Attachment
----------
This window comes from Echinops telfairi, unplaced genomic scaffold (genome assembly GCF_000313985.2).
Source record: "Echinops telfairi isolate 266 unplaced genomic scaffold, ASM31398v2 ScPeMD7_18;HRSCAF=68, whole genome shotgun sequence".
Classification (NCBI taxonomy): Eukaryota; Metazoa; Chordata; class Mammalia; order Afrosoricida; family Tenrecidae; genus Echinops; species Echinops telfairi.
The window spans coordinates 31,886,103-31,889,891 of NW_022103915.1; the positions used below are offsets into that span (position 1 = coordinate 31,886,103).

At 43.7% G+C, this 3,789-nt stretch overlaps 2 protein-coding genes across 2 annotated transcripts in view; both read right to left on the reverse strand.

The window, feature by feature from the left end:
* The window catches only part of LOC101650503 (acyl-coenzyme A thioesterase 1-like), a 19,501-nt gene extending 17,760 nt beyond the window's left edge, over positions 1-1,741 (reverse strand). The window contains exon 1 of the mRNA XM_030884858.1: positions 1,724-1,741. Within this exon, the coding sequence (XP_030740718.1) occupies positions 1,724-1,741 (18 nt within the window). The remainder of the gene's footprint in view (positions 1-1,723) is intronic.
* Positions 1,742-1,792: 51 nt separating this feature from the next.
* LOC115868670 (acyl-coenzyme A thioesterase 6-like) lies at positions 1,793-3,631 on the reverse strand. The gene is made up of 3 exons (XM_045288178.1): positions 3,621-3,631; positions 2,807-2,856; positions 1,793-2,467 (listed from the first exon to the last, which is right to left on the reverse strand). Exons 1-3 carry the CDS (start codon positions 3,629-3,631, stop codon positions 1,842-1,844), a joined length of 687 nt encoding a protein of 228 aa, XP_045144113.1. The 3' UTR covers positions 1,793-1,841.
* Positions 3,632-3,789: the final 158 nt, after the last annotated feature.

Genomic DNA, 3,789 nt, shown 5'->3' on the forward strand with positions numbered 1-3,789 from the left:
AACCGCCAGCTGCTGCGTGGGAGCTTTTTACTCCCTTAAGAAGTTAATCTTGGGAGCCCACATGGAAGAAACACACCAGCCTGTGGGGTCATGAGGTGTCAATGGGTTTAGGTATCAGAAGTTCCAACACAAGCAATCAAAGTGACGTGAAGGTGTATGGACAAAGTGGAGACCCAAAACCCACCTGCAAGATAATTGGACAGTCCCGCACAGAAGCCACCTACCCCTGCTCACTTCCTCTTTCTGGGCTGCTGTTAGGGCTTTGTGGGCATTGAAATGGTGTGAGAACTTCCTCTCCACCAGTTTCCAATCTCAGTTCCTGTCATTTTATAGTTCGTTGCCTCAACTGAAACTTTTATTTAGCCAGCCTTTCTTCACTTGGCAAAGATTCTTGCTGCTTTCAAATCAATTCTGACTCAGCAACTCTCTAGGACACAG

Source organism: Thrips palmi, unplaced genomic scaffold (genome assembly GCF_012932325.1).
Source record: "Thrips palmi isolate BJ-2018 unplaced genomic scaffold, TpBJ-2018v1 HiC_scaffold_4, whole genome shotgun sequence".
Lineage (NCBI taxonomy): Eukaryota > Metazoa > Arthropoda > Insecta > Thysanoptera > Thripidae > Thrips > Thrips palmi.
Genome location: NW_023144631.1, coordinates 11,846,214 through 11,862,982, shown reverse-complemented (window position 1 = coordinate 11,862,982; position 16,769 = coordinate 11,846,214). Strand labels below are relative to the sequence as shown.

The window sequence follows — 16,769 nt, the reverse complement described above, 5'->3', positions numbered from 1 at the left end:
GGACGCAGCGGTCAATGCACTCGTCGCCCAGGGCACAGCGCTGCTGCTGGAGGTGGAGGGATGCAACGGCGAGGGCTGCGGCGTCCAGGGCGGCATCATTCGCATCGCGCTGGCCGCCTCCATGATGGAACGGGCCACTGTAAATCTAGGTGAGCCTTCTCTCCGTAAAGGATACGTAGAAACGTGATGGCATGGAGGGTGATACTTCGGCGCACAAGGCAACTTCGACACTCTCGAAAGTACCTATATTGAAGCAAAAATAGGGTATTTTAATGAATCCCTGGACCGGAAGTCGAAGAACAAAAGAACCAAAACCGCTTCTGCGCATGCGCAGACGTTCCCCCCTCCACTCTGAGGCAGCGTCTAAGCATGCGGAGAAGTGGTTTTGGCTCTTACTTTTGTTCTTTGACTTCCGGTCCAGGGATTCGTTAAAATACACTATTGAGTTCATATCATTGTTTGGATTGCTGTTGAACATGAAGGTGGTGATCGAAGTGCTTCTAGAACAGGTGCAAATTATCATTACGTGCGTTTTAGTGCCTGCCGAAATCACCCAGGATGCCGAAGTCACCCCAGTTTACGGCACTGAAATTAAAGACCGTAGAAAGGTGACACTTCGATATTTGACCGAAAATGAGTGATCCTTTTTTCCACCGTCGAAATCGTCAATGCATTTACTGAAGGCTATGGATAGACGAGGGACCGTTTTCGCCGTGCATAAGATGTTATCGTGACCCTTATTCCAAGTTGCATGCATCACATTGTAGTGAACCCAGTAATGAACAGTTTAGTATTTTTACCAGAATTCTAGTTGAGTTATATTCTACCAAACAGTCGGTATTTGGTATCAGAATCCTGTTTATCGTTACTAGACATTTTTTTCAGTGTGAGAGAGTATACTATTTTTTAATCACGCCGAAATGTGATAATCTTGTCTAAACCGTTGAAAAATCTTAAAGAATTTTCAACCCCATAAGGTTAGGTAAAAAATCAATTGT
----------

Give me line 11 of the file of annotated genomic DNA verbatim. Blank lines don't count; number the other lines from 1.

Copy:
Genomic DNA, 3,789 nt, shown 5'->3' on the forward strand with positions numbered 1-3,789 from the left: